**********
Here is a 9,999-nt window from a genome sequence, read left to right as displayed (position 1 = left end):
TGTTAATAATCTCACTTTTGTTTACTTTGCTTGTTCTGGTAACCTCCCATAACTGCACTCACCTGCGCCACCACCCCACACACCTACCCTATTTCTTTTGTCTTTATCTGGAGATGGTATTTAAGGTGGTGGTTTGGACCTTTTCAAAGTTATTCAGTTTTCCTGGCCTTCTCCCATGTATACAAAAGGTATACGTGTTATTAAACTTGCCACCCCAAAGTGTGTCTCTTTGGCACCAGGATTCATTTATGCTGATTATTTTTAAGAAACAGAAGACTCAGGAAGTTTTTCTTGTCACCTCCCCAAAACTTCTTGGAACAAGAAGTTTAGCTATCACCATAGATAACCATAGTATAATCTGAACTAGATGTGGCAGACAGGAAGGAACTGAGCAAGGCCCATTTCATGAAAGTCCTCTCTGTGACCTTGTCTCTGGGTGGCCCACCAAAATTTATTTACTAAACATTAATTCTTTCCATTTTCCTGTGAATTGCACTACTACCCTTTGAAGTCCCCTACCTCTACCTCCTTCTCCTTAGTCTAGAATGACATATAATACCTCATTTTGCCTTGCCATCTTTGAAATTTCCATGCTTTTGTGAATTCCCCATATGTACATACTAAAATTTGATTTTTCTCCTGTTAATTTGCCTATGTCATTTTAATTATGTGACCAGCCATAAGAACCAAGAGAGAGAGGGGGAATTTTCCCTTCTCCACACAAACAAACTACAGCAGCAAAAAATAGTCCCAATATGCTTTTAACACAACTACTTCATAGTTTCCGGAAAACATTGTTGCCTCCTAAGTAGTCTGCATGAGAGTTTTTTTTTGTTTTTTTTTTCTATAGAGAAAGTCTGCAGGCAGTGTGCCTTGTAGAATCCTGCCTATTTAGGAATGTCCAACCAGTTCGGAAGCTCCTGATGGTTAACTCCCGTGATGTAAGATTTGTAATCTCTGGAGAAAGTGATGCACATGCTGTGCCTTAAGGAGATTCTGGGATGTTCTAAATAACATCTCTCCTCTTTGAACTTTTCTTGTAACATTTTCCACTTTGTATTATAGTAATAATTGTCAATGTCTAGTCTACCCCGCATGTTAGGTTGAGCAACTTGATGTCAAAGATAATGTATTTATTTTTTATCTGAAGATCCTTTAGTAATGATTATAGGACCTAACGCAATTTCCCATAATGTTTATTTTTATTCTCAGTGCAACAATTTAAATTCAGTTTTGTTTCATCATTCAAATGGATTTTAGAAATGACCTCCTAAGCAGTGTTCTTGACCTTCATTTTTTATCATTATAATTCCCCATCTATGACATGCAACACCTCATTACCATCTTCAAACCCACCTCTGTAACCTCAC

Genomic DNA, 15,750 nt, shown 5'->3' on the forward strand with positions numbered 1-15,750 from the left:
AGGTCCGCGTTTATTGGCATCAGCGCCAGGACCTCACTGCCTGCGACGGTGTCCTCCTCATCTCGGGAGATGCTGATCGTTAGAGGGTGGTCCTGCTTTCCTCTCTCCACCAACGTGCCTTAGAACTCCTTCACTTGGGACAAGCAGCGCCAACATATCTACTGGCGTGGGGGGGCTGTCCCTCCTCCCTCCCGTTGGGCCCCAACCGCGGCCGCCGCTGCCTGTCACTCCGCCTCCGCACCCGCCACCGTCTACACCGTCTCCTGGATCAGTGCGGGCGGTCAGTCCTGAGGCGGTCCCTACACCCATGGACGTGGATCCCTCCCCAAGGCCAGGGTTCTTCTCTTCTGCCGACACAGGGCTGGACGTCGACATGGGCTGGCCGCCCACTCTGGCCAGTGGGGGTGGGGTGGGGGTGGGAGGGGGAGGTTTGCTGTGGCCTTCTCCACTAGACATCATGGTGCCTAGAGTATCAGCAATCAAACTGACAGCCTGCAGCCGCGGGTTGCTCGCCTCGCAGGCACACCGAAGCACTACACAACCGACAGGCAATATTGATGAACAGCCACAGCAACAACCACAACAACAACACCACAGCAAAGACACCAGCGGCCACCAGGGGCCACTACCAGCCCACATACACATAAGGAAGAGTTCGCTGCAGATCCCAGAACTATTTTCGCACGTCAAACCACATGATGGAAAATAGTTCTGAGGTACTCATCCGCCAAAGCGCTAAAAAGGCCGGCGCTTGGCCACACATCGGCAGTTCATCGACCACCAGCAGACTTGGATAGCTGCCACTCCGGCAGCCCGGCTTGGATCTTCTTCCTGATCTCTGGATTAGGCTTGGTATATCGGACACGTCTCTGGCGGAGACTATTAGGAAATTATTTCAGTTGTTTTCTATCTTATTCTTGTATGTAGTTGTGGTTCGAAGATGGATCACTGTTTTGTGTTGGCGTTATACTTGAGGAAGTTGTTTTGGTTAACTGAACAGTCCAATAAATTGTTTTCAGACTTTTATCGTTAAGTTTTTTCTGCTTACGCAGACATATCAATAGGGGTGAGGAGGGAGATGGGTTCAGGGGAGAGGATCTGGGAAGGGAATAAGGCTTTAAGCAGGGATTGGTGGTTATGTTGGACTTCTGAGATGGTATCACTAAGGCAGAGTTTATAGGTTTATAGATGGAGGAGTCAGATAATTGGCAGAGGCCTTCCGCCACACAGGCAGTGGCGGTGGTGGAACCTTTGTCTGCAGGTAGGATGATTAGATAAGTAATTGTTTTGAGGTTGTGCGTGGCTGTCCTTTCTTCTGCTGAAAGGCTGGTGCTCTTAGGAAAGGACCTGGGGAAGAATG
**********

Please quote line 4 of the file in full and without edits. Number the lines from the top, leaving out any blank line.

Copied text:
AGGTCCGCGTTTATTGGCATCAGCGCCAGGACCTCACTGCCTGCGACGGTGTCCTCCTCATCTCGGGAGATGCTGATCGTTAGAGGGTGGTCCTGCTTTCCTCTCTCCACCAACGTGCCTTAGAACTCCTTCACTTGGGACAAGCAGCGCCAACATATCTACTGGCGTGGGGGGGCTGTCCCTCCTCCCTCCCGTTGGGCCCCAACCGCGGCCGCCGCTGCCTGTCACTCCGCCTCCGCACCCGCCACCGTCTACACCGTCTCCTGGATCAGTGCGGGCGGTCAGTCCTGAGGCGGTCCCTACACCCATGGACGTGGATCCCTCCCCAAGGCCAGGGTTCTTCTCTTCTGCCGACACAGGGCTGGACGTCGACATGGGCTGGCCGCCCACTCTGGCCAGTGGGGGTGGGGTGGGGGTGGGAGGGGGAGGTTTGCTGTGGCCTTCTCCACTAGACATCATGGTGCCTAGAGTATCAGCAATCAAACTGACAGCCTGCAGCCGCGGGTTGCTCGCCTCGCAGGCACACCGAAGCACTACACAACCGACAGGCAATATTGATGAACAGCCACAGCAACAACCACAACAACAACACCACAGCAAAGACACCAGCGGCCACCAGGGGCCACTACCAGCCCACATACACATAAGGAAGAGTTCGCTGCAGATCCCAGAACTATTTTCGCACGTCAAACCACATGATGGAAAATAGTTCTGAGGTACTCATCCGCCAAAGCGCTAAAAAGGCCGGCGCTTGGCCACACATCGGCAGTTCATCGACCACCAGCAGACTTGGATAGCTGCCACTCCGGCAGCCCGGCTTGGATCTTCTTCCTGATCTCTGGATTAGGCTTGGTATATCGGACACGTCTCTGGCGGAGACTATTAGGAAATTATTTCAGTTGTTTTCTATCTTATTCTTGTATGTAGTTGTGGTTCGAAGATGGATCACTGTTTTGTGTTGGCGTTATACTTGAGGAAGTTGTTTTGGTTAACTGAACAGTCCAATAAATTGTTTTCAGACTTTTATCGTTAAGTTTTTTCTGCTTACGCAGACATATCAATAGGGGTGAGGAGGGAGATGGGTTCAGGGGAGAGGATCTGGGAAGGGAATAAGGCTTTAAGCAGGGATTGGTGGTTATGTTGGACTTCTGAGATGGTATCACTAAGGCAGAGTTTATAGGTTTATAGATGGAGGAGTCAGATAATTGGCAGAGGCCTTCCGCCACACAGGCAGTGGCGGTGGTGGAACCTTTGTCTGCAGGTAGGATGATTAGATAAGTAATTGTTTTGAGGTTGTGCGTGGCTGTCCTTTCTTCTGCTGAAAGGCTGGTGCTCTTAGGAAAGGACCTGGGGAAGAATG